The Parallel Prowls (wednesday 29th) Theater Bellvue (17:30) by Tarbiat Modares University, fourth year, Tehran, Iran
INTERVIEW by SIMONE VAN SAARLOOS
Recently, an Iranian refugee lit himself on fire on the Dam square in Amsterdam. His death was put off as a personal act, not as a political one and his martyr act hardly stirred up any debate. The Parallel Prowls, a play by students from Tehran, Iran is about suicide. Director Payam Laryan stresses that suicide is, obviously, not just an Iranian problem nor always a political act. ‘It doesn’t matter where in the world you live. When you read in the newspaper about a person committing suicide, it affects you emotionally. Therefore, suicide as a theme for theatre is perfect, because that’s what we have in common worldwide: the emotions we experience when we hear of suicide.’
But Laryan didn’t choose suicide as his main theme for The Parallel Prowls because it is a perfect theme; his personal experiences moved him to direct this play. Producer Camelia Ghazali, who helps with translation from Persian to English, seems surprised: ‘I did not know this.’
Laryan explains that the three characters in the play are inspired on his own friends. ‘The story is real.’ One of the actors, Sadegh Bahari, has joined our conversation on the terrace of the Compagnietheater. He confirms that the play is based on personal experiences. ‘That’s why we’ve gotten together.’ Bahari has had two friends whom committed suicide. ‘I’ve thought of it myself at times’. They giggle. Not because it is funny, but because talking about it in person is different than showing it on stage. The dark and handsome actor underlines that these depressed feelings have absolutely ‘nothing to do with social or political matters. It is a personal struggle.’
Though they do not use the word (probably because of its Christian connotation), what they want to show is that people are Janus-faced. They are two sided: ‘On the outside they’re happy, but when alone, many people feel depressed.’ In Iran, but probably everywhere in the world, those dark feelings are kept quiet. ‘Iranian culture is very happy.’ But Iran also has the highest suicide rates in the world – especially amongst women.
Laryan believes things are changing nowadays. ‘We’ve had a good culture, an old history of traditional images and art, but it is different now.’ He is positively spirited: ‘The art scene, theatre, it is all building up. People tell us we have lost our culture, but we haven’t. The word will always be alive.’
The word, as a primal part of our daily life, is what Laryan uses in The Parallel Prowls to convey the personal experiences of the actors. ‘Life is full of speech. We speak when we are in love, when we are angry.’ Language will always remain. Briefly said that’s his message: ‘We will die, but the word lives on.’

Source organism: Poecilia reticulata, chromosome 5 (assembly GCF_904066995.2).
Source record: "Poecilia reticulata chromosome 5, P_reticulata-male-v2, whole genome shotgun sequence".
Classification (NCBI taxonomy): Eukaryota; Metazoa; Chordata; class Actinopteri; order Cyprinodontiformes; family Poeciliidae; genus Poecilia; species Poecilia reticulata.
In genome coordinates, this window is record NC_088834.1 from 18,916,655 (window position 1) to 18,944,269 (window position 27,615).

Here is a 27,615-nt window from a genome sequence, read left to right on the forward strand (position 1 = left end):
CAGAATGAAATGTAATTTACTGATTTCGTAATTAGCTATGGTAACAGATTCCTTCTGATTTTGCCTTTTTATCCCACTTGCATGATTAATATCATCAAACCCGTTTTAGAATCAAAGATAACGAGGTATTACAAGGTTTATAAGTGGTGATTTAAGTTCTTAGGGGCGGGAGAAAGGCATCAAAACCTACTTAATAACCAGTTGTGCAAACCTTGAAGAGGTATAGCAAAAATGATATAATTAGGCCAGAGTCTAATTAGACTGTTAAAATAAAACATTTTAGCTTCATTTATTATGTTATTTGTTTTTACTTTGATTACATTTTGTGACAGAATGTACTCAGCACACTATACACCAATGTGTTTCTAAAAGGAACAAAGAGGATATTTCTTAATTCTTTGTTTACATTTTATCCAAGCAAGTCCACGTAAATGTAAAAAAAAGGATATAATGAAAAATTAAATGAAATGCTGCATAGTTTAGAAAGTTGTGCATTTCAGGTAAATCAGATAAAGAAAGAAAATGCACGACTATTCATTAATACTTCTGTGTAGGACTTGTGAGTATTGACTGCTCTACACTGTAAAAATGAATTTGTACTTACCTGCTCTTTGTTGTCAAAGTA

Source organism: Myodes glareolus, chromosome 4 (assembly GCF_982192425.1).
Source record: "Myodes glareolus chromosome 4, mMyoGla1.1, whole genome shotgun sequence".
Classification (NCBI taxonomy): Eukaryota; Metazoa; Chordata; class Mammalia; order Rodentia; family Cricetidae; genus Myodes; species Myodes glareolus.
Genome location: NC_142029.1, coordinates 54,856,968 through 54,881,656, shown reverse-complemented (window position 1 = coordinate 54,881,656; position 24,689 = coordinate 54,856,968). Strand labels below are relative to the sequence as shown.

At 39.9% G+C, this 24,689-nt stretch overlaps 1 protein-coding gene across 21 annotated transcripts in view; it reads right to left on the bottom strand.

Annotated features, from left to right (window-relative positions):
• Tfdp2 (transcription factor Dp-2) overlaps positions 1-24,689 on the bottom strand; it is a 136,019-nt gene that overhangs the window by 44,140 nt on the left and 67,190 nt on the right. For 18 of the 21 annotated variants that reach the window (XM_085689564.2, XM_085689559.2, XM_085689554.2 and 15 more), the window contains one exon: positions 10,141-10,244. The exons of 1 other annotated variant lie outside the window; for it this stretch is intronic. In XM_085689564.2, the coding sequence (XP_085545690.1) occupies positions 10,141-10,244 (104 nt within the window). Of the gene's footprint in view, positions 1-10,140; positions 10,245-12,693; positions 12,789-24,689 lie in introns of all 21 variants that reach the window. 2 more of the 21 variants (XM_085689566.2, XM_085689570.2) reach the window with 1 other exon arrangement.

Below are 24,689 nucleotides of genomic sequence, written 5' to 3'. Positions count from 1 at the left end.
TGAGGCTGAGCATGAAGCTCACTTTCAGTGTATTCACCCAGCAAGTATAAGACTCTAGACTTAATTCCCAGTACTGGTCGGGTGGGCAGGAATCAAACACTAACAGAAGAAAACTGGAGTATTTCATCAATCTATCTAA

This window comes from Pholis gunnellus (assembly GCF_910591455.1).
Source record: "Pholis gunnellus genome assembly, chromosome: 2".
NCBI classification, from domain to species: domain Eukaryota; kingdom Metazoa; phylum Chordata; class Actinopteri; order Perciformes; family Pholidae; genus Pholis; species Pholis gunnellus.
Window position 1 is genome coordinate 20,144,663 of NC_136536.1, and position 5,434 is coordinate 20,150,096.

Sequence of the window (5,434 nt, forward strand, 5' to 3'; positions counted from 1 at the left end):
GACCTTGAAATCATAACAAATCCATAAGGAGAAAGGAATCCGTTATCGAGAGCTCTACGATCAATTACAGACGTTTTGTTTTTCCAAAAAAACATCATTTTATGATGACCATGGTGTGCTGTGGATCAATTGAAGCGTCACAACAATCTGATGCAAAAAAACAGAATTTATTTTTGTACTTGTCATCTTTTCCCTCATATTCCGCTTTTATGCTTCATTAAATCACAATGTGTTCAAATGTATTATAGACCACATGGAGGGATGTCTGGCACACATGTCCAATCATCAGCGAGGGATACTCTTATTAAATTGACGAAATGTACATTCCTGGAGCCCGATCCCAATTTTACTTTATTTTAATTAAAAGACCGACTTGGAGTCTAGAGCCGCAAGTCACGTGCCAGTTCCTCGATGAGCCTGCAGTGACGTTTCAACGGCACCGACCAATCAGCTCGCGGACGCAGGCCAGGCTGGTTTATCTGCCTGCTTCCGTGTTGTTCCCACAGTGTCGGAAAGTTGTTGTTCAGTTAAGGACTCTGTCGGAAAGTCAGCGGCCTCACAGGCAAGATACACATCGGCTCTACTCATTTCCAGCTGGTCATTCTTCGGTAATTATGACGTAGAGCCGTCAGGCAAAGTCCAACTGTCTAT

Does the government restrict Iranian artist in their work? ‘Government can’t change your mind, not even in Iran.’ Therefore, he wouldn’t agree suicide is a political taboo. ‘It’s more a social taboo.’ That’s what Laryan and his actors do, laying bare those aspects of life that are not talked about too openly nor seen too easily in daily life. Iranian artist are specialized in subtlety speaking about such topics: ‘They know how to express their ideas.’ There is a difference with western theatre: ‘We may not have modern facilities like you, but we learned to use our mind. We learned to use our imagination.’
‘Can we now talk about the play please?’ Laryan has had enough about political questions, he is at the ITs Festival to share his art. Sure, suicide has a political connotation, but for him and his actors, the personal experience is what really matters. He calls this way of working ‘psychodrama’ , ‘documentary and experimental theatre’. He partially picked the actors on their private quests and they went through heavy rehearsals together. Like in the play, they literally went underground to undergo tough emotions in order to improve the play.
Speech – ‘the word’ – may be important and indispensable, what he really demands from his actors, is that they perceive what they perform. ‘The actors should not show a certain emotion or behaviour, they must feel it.’ Therefore, it helps that Bahari has been confronted with suicide in his life. He feels the need to understand what two of his friends did. Playing The Parallel Prowls is emotionally difficult, it is hard work, but it helps and is therefore almost therapeutic for the actor and director. ‘When you get upset, you cry and then you’re calm.’ Theatre works like that for them. ‘It’s calming.’
What art is
Though Laryan wants the public to recognize the feelings of distress that they don’t enact on stage, but truelly experience – he does not want to convey the calming, almost therapeutic effect the play has on himself and the actors, to be felt amongst the viewers. ‘Art isn’t art when you forget about it right away. Art encourages thought. And of all art, theatre is the most perfect form to encourage discussion.’
Laryan and Ghazali take a sip of their beer. They light another cigaret. Dark clouds announce lightening and rain, we might have to seek shelter inside the Compagnietheater. On top of that we are almost hit by some birds’ poo coming from the roof of the former old church.
But we remain unharmed. The art sector in The Netherlands however, does not. Does the government in Iran support the arts? ‘There is a special department that pays some theatre. We don’t get any money. As an Iranian director I have to say this: cutting budgets will mean that the cultural arts of Holland will be ruined. Holland will lose its history, because a country’s fundamentals are found in art.’ In Iran, he explains, directors and actors without money persevere. They rehearse in their homes, in parcs. Anywhere. Without budget, the theatre goes down, but it will never die.’